Two of college basketball’s top non-power conference programs experienced rough patches last season so Gonzaga coach Mark Few and Butler counterpart Brad Stevens started comparing notes.
At one point, Gonzaga suffered three straight WCC losses for the first time in 14 seasons, sported a 3-3 record and was tied for fourth place. Butler, coming off Horizon League titles in Stevens’ first three seasons, was 6-5 in conference. Both recovered nicely as GU earned a share of its 11th straight WCC title while Butler won its final seven games to capture the Horizon and advanced to the NCAA championship game for the second straight year.
“We’ve shared phone calls over tough times,” Stevens said. “I think they started off poorly in their league – poor is relative. We had just got blown out by Milwaukee. We just kind of kept in touch through then.”
These two programs that have carved out national identities collide tonight at the McCarthey Athletic Center. Both are coming off big victories: Gonzaga (7-2) defeated Arizona on Saturday while Butler (5-6) knocked off Purdue on Andrew Smith’s last-second tip-in.
“I told our guys we play a team that has been a shot away from the national championship and 40 minutes away from the national championship,” Few said. “That will be another very difficult task.”
Butler has struggled offensively, shooting just 39 percent from the field, 29 percent on 3-pointers and 63.2 percent at the free-throw line. Butler limits opponents to an average of 64 points and outboards foes by 3.2 per game.
Sophomore forward Khyle Marshall (10.4 points, 5 rebounds), junior center Andrew Smith (10.1 points, 6.3 rebounds) and sophomore guard Chrishawn Hopkins (9.5 points) lead a balanced offense. Guard Ronald Nored, who made his 100th career start against Purdue, averages 4.9 assists. Junior guard Chase Stigall chips in 9.3 points per game. He’s made a team-high 25 3-pointers.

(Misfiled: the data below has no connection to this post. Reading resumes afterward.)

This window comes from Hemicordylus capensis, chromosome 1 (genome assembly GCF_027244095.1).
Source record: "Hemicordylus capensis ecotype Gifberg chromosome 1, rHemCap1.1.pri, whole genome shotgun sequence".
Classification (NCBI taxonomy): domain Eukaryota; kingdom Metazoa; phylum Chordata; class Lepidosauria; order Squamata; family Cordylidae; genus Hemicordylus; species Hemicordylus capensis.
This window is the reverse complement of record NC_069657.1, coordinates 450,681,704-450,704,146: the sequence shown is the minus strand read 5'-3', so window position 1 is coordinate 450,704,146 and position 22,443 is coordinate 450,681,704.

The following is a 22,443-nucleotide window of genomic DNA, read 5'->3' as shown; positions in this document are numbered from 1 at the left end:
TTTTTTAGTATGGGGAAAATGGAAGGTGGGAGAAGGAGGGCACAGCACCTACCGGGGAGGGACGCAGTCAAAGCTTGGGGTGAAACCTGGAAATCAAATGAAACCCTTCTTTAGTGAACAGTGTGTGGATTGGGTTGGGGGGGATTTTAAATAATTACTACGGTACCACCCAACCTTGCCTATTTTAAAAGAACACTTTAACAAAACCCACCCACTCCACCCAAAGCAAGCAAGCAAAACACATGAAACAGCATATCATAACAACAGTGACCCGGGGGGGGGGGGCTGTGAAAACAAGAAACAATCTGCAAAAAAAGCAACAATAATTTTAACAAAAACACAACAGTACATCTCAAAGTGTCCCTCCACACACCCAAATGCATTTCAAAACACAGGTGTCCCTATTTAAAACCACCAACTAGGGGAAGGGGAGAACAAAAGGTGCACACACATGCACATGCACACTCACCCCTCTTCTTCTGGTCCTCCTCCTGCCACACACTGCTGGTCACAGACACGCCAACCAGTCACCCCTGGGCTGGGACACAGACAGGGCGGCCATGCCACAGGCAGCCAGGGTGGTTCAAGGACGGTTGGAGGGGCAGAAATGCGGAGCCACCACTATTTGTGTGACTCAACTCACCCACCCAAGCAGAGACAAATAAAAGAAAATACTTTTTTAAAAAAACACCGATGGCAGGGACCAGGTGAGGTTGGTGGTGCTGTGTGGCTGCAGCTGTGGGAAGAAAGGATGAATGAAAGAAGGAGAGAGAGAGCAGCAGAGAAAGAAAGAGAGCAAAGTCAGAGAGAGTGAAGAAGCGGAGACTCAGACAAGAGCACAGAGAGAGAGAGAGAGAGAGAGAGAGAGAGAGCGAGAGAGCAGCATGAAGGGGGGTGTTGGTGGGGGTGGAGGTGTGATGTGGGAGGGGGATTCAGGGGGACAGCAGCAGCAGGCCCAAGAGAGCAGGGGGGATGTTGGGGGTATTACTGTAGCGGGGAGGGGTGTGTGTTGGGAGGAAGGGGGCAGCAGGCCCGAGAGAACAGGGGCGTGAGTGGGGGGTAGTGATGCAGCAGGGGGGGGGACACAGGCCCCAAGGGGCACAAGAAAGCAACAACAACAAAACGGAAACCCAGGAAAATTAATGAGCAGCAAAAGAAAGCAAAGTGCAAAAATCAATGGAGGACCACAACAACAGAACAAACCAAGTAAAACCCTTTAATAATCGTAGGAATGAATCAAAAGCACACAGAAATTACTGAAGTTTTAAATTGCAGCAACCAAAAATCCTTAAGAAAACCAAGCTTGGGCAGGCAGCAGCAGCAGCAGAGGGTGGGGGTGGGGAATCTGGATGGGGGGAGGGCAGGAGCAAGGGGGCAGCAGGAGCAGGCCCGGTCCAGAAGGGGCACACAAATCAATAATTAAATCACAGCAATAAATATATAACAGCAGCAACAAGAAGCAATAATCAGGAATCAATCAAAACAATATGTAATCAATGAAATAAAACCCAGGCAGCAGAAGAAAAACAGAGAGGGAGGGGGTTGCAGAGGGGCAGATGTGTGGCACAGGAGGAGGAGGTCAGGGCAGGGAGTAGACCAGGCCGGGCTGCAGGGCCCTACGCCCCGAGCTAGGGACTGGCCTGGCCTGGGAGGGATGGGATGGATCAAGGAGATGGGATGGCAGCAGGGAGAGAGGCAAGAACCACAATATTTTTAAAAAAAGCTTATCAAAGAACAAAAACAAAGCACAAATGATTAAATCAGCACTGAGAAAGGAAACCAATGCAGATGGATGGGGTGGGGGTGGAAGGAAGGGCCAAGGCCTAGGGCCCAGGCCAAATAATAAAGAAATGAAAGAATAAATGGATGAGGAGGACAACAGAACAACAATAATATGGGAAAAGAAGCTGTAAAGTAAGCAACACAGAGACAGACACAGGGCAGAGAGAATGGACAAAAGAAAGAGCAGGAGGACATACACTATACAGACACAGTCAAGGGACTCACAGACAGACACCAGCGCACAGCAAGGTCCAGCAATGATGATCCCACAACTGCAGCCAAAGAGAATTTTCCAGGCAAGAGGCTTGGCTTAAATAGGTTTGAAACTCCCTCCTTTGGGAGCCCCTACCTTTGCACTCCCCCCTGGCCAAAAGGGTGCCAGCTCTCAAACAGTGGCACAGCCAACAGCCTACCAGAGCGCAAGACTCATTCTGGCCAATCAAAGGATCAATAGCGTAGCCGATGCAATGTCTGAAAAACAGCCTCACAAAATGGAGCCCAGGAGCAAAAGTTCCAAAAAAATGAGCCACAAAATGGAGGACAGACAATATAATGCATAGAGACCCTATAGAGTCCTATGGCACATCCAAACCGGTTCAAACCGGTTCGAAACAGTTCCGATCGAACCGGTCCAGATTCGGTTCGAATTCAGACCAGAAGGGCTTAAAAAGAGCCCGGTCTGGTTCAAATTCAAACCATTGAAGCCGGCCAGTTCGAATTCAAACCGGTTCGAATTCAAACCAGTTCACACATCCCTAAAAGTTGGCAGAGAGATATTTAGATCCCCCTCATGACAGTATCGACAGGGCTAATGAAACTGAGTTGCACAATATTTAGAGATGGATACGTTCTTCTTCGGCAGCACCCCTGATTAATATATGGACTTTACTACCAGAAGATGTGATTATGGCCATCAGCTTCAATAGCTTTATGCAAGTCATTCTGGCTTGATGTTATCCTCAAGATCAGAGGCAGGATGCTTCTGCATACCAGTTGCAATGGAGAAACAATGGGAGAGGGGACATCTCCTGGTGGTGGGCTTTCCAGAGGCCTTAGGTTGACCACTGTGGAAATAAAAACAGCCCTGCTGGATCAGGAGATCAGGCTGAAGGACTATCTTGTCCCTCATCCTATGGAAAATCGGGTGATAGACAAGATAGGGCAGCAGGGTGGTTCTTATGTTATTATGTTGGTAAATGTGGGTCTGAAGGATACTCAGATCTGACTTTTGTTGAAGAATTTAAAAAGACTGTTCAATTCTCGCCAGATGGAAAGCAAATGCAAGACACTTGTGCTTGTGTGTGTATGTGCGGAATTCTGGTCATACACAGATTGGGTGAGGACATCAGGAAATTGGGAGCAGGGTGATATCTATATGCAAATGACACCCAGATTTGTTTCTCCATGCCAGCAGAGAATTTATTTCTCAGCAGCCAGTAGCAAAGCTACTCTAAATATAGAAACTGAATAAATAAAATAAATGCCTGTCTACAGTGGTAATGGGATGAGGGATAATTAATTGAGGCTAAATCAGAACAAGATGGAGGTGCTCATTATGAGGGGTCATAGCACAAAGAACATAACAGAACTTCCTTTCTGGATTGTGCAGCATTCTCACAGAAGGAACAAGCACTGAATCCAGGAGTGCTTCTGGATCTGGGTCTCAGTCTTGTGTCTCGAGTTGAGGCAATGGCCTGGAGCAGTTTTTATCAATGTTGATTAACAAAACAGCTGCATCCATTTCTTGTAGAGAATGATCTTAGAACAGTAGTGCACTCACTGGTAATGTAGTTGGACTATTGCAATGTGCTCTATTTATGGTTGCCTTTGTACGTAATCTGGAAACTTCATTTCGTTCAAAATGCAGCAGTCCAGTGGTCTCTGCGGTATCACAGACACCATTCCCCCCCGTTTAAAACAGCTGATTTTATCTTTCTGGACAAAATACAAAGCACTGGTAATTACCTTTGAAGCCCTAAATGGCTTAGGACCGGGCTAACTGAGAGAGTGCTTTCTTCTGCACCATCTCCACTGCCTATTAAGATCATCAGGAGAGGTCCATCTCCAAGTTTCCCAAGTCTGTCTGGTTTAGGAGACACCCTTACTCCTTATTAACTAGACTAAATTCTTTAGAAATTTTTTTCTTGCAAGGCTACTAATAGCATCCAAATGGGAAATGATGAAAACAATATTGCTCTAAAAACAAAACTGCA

Marshall, at 57.3, is the only player on the roster shooting above 50 percent, but Few has great respect for Butler’s system.
“They just run their stuff so tight,” he said. “Their dedication to execution is unmatched right now in college basketball.”
Over the last five years, Butler has averaged 29.2 wins, GU 25.6.
“You go through the country. North Carolina, Kentucky, Indiana, UCLA, you go through them (and) they’ve all had years when they haven’t been as good,” Stevens said. “It’s not very long, usually. But Gonzaga hasn’t. What they’ve done is remarkable.
“And they continue to get NBA players year in, year out. They’ve got two now.”
He’s referring to center Robert Sacre and forward Elias Harris, who combine to average 28.3 points and 15.5 rebounds per game.